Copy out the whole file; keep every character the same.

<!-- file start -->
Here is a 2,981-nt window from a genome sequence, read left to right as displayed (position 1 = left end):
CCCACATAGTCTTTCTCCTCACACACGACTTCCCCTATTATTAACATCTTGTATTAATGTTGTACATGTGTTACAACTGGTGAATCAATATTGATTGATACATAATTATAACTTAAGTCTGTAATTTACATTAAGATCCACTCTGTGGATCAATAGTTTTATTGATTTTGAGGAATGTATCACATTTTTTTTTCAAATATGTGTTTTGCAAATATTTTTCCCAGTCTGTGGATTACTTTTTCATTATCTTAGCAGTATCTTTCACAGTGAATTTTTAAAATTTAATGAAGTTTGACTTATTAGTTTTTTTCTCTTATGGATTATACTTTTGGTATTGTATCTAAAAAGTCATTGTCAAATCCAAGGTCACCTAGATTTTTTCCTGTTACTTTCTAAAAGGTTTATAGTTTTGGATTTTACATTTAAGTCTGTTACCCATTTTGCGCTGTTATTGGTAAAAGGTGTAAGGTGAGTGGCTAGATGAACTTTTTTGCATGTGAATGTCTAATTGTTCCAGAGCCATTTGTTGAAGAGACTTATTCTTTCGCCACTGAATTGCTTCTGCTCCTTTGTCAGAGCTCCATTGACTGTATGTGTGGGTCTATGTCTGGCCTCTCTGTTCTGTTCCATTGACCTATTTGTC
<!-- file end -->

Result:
Here is a 2,981-nt window from a genome sequence, read left to right as displayed (position 1 = left end):
CCCACATAGTCTTTCTCCTCACACACGACTTCCCCTATTATTAACATCTTGTATTAATGTTGTACATGTGTTACAACTGGTGAATCAATATTGATTGATACATAATTATAACTTAAGTCTGTAATTTACATTAAGATCCACTCTGTGGATCAATAGTTTTATTGATTTTGAGGAATGTATCACATTTTTTTTTCAAATATGTGTTTTGCAAATATTTTTCCCAGTCTGTGGATTACTTTTTCATTATCTTAGCAGTATCTTTCACAGTGAATTTTTAAAATTTAATGAAGTTTGACTTATTAGTTTTTTTCTCTTATGGATTATACTTTTGGTATTGTATCTAAAAAGTCATTGTCAAATCCAAGGTCACCTAGATTTTTTCCTGTTACTTTCTAAAAGGTTTATAGTTTTGGATTTTACATTTAAGTCTGTTACCCATTTTGCGCTGTTATTGGTAAAAGGTGTAAGGTGAGTGGCTAGATGAACTTTTTTGCATGTGAATGTCTAATTGTTCCAGAGCCATTTGTTGAAGAGACTTATTCTTTCGCCACTGAATTGCTTCTGCTCCTTTGTCAGAGCTCCATTGACTGTATGTGTGGGTCTATGTCTGGCCTCTCTGTTCTGTTCCATTGACCTATTTGTC